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What should investors make of Lyft and ridesharing companies in general as rumors of acquisition swirl around the company?
Lyft (NASDAQ: LYFT) stock has been rising on the back of rumors of acquisition from an activist investor. Lyft’s stock is down over 66% over the past year, as exuberance stemming from the previous few years that led to excessive valuations has started to moderate, especially within tech sectors, leading to many stocks retreating significantly from their highs.
The ride-sharing business model has been under significant scrutiny in recent times as the continued lack of profitability has continued to weigh on investor sentiment, with many wondering if there will ever be a point when the model can become sustainable. A lack of operating cash flow continues to be a major issue, and cutting costs and increasing prices seem to be the only viable alternative at this point. Considering operating losses continue to come in around 30% of revenue, that leap to profitability seems increasing further away.
The ride-sharing model always had its flaws and, over time, became an increasingly complicated business model, which included multiple layers of costs, including investors, marketing, back-end, and of finally the base costs such as vehicle costs and driver fees. These costs tend to add up over time and can lead to a lack of profitability over the long term. The biggest cost saver for Lyft tends to be efficiency. The algorithm is supposed to reduce the number of miles driven without a passenger, which is an issue that normal passenger taxis usually face, but the current structure clearly isn’t working. And while Lyft has stated that it plans to move to a driverless model in the long term, the reality of driverless cars is that they are still quite a few years away. The stock remains afloat on the idea that, eventually, the model will shift to driverless taxis is the biggest incentive that keeps the industry afloat, but investors are becoming increasingly pessimistic.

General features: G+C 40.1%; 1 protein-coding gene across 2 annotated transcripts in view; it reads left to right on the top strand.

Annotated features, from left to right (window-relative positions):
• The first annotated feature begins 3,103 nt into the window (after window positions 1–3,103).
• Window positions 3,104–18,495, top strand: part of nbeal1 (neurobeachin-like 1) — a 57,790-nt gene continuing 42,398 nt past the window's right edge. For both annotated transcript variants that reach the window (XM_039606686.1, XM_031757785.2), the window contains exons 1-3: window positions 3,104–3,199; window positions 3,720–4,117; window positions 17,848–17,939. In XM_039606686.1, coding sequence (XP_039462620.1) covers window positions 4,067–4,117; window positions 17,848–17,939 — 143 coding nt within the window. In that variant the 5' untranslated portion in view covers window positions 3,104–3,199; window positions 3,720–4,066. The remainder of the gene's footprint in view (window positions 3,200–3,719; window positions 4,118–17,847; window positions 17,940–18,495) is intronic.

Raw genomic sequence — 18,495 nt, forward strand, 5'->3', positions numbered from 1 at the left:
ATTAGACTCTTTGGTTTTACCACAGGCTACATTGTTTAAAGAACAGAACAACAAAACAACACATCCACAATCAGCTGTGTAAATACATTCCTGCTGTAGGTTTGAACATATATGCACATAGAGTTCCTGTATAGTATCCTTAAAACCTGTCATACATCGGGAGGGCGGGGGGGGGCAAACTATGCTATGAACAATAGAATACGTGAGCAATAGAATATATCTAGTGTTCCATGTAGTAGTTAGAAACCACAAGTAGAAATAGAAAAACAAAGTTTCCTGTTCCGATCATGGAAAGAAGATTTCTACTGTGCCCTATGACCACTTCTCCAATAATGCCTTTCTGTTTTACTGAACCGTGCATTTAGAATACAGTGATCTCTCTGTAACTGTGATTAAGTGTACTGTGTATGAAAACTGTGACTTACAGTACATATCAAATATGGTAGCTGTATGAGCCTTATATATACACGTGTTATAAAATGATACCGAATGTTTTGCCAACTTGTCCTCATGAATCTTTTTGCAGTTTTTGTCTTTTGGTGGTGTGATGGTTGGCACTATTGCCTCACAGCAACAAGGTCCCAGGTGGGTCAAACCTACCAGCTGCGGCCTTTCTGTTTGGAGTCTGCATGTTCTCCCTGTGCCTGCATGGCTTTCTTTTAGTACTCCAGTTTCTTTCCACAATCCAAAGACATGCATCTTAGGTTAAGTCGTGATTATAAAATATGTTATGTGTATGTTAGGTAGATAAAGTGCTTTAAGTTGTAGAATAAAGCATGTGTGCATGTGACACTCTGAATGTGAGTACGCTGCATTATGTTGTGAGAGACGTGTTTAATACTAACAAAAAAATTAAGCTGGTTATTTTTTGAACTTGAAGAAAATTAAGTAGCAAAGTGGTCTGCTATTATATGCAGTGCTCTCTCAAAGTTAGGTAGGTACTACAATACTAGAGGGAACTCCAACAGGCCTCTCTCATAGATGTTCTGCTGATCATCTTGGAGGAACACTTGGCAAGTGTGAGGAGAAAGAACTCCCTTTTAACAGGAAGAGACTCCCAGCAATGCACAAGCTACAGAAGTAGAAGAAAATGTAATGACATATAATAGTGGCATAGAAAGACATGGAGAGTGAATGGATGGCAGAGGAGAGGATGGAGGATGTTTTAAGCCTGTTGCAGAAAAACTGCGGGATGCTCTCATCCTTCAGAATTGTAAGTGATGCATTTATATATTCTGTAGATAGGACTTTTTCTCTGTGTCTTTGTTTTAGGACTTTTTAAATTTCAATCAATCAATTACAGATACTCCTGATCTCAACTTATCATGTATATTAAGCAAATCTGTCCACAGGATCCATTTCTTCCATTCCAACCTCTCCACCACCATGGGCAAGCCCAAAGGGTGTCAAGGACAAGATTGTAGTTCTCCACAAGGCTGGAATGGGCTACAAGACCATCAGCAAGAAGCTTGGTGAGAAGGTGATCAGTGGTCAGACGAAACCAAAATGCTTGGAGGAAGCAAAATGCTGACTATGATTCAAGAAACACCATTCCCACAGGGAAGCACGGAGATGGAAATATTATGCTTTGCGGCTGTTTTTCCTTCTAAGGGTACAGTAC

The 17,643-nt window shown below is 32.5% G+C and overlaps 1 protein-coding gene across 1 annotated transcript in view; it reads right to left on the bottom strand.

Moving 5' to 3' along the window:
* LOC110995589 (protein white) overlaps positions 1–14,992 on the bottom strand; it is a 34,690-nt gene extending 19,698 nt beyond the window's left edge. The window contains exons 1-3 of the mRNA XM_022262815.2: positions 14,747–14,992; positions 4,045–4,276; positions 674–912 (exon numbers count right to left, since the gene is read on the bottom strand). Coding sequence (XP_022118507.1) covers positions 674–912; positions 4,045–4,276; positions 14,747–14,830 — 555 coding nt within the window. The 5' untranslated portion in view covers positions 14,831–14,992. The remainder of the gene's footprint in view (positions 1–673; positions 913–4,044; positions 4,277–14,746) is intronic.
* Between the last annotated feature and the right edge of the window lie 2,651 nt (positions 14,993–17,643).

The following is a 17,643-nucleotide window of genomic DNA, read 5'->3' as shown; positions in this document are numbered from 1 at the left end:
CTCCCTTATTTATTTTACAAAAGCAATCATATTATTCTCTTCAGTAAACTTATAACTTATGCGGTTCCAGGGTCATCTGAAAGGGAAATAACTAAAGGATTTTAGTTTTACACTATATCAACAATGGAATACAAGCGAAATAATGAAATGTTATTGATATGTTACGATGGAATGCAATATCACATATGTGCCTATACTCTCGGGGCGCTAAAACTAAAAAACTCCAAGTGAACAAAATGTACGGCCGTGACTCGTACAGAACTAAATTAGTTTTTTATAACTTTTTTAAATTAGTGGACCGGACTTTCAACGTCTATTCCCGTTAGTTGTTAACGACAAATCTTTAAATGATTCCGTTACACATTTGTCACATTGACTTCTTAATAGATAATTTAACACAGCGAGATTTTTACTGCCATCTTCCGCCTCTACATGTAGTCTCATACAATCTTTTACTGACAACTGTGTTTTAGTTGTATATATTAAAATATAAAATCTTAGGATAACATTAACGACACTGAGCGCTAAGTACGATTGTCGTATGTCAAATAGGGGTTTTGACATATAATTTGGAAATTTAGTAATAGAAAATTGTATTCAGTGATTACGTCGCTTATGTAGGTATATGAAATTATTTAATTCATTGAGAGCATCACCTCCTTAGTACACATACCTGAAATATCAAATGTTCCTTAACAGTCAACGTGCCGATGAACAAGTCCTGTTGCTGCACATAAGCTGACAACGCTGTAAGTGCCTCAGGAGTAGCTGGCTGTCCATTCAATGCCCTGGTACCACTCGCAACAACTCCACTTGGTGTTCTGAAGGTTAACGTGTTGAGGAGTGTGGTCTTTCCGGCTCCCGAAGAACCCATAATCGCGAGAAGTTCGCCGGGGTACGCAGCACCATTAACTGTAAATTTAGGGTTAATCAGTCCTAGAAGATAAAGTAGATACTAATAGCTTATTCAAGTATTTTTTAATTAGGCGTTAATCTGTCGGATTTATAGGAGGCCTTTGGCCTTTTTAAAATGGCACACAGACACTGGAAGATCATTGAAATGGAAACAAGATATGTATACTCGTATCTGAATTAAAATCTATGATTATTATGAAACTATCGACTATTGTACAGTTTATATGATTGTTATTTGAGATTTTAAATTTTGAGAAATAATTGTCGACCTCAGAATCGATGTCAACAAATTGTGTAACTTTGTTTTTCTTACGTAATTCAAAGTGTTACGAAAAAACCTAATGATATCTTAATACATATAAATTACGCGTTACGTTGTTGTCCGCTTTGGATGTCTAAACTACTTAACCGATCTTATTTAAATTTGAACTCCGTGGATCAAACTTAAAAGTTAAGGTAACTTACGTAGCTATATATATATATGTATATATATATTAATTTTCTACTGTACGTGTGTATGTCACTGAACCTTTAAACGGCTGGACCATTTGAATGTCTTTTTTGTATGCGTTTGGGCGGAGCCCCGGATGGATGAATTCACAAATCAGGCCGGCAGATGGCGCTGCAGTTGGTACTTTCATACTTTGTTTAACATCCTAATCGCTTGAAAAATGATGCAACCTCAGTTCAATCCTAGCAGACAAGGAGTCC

Lyft’s stock was up on acquisition rumors, and the company could be a good target mainly due to the fact that management has done a poor job of containing costs. The company recently laid off 60 employees and shut down its in-house rental program. Furthermore, management has continued to pay itself millions of dollars in stock-based compensation despite no profitability; any activist that decides to take over the company will be taking a look at this issue.
The reality is Lyft’s business model requires a 10-15% increase in prices and cost-cutting measures that range around $150-200 million, which would mean reducing administrative costs, research and development costs, and moving finally moving towards a much more sustainable business model. The combination of the two would get them to mid-single digits profitability, at which point the business model would be viable.
Ride-sharing investors will likely be disappointed as any takeover bids are not likely to be near what they had expected. The tangible book value of the company remains low at around $2.5-$3 per share, the company’s inability to produce cash, and no chance of the business becoming a high-margin business, which is what ridesharing apps had initially marketed themselves as to get the valuations which they did from investors, means any takeover bid will not be very high. At this point, there could be an argument the stock could easily decrease by another 30-40%, and investors will consider this factor before making a bid. The high beta, combined with poor profitability, means the stock is highly susceptible to fall as the market continues to fall on the back of rising rates and economic headwinds. Also, institutional investors make up a large percentage of the current shareholdings at over 79%; this would make it hard for anyone looking to acquire to quickly strike a deal. The current market capitalization stands at $6 billion, and that could reduce to around $4 billion if the market were to continue to slide. This would mean investors could come in around $5 billion.
It remains to be seen what happens to Lyft moving forward, but for now, multiple questions remain around the business mode, which will have to be sorted out before the company gets taken over. Until then, it will be a wait-and-watch scenario.
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